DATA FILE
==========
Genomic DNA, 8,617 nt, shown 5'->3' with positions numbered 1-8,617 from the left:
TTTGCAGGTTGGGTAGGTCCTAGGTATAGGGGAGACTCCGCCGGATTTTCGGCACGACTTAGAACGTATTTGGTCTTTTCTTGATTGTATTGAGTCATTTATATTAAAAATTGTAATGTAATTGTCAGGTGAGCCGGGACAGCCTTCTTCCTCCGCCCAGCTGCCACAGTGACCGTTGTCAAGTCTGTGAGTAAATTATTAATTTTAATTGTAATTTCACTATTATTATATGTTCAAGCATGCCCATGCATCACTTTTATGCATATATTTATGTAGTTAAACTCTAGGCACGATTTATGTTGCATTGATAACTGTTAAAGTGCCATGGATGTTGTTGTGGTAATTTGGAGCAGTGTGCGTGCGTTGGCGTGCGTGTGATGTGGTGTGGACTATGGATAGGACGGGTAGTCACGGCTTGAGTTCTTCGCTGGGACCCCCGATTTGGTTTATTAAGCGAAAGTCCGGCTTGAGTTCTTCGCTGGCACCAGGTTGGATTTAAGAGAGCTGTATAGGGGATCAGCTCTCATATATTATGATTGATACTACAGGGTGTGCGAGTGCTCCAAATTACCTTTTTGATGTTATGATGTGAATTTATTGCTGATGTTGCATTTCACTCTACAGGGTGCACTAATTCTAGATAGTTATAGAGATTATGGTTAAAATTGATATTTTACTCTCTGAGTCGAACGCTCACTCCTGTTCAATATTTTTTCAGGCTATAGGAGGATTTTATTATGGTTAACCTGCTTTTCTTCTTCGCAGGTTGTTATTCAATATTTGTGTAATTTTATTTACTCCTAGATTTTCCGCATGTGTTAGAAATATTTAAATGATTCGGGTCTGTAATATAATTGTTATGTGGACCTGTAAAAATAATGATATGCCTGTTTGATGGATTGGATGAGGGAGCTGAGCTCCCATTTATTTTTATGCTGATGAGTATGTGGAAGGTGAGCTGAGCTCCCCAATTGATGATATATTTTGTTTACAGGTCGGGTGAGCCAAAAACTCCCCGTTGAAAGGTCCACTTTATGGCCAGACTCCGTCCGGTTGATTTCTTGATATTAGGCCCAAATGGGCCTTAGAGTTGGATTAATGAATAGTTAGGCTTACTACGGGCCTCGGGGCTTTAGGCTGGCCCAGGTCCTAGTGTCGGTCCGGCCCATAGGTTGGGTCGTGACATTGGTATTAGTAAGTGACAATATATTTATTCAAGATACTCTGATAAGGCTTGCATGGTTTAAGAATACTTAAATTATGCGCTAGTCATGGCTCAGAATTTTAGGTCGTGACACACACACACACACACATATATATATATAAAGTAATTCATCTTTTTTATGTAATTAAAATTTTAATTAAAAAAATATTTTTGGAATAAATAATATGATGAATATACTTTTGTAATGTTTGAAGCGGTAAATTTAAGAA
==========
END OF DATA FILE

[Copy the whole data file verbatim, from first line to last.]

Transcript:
Genomic DNA, 8,617 nt, shown 5'->3' with positions numbered 1-8,617 from the left:
TTTGCAGGTTGGGTAGGTCCTAGGTATAGGGGAGACTCCGCCGGATTTTCGGCACGACTTAGAACGTATTTGGTCTTTTCTTGATTGTATTGAGTCATTTATATTAAAAATTGTAATGTAATTGTCAGGTGAGCCGGGACAGCCTTCTTCCTCCGCCCAGCTGCCACAGTGACCGTTGTCAAGTCTGTGAGTAAATTATTAATTTTAATTGTAATTTCACTATTATTATATGTTCAAGCATGCCCATGCATCACTTTTATGCATATATTTATGTAGTTAAACTCTAGGCACGATTTATGTTGCATTGATAACTGTTAAAGTGCCATGGATGTTGTTGTGGTAATTTGGAGCAGTGTGCGTGCGTTGGCGTGCGTGTGATGTGGTGTGGACTATGGATAGGACGGGTAGTCACGGCTTGAGTTCTTCGCTGGGACCCCCGATTTGGTTTATTAAGCGAAAGTCCGGCTTGAGTTCTTCGCTGGCACCAGGTTGGATTTAAGAGAGCTGTATAGGGGATCAGCTCTCATATATTATGATTGATACTACAGGGTGTGCGAGTGCTCCAAATTACCTTTTTGATGTTATGATGTGAATTTATTGCTGATGTTGCATTTCACTCTACAGGGTGCACTAATTCTAGATAGTTATAGAGATTATGGTTAAAATTGATATTTTACTCTCTGAGTCGAACGCTCACTCCTGTTCAATATTTTTTCAGGCTATAGGAGGATTTTATTATGGTTAACCTGCTTTTCTTCTTCGCAGGTTGTTATTCAATATTTGTGTAATTTTATTTACTCCTAGATTTTCCGCATGTGTTAGAAATATTTAAATGATTCGGGTCTGTAATATAATTGTTATGTGGACCTGTAAAAATAATGATATGCCTGTTTGATGGATTGGATGAGGGAGCTGAGCTCCCATTTATTTTTATGCTGATGAGTATGTGGAAGGTGAGCTGAGCTCCCCAATTGATGATATATTTTGTTTACAGGTCGGGTGAGCCAAAAACTCCCCGTTGAAAGGTCCACTTTATGGCCAGACTCCGTCCGGTTGATTTCTTGATATTAGGCCCAAATGGGCCTTAGAGTTGGATTAATGAATAGTTAGGCTTACTACGGGCCTCGGGGCTTTAGGCTGGCCCAGGTCCTAGTGTCGGTCCGGCCCATAGGTTGGGTCGTGACATTGGTATTAGTAAGTGACAATATATTTATTCAAGATACTCTGATAAGGCTTGCATGGTTTAAGAATACTTAAATTATGCGCTAGTCATGGCTCAGAATTTTAGGTCGTGACACACACACACACACACATATATATATATAAAGTAATTCATCTTTTTTATGTAATTAAAATTTTAATTAAAAAAATATTTTTGGAATAAATAATATGATGAATATACTTTTGTAATGTTTGAAGCGGTAAATTTAAGAA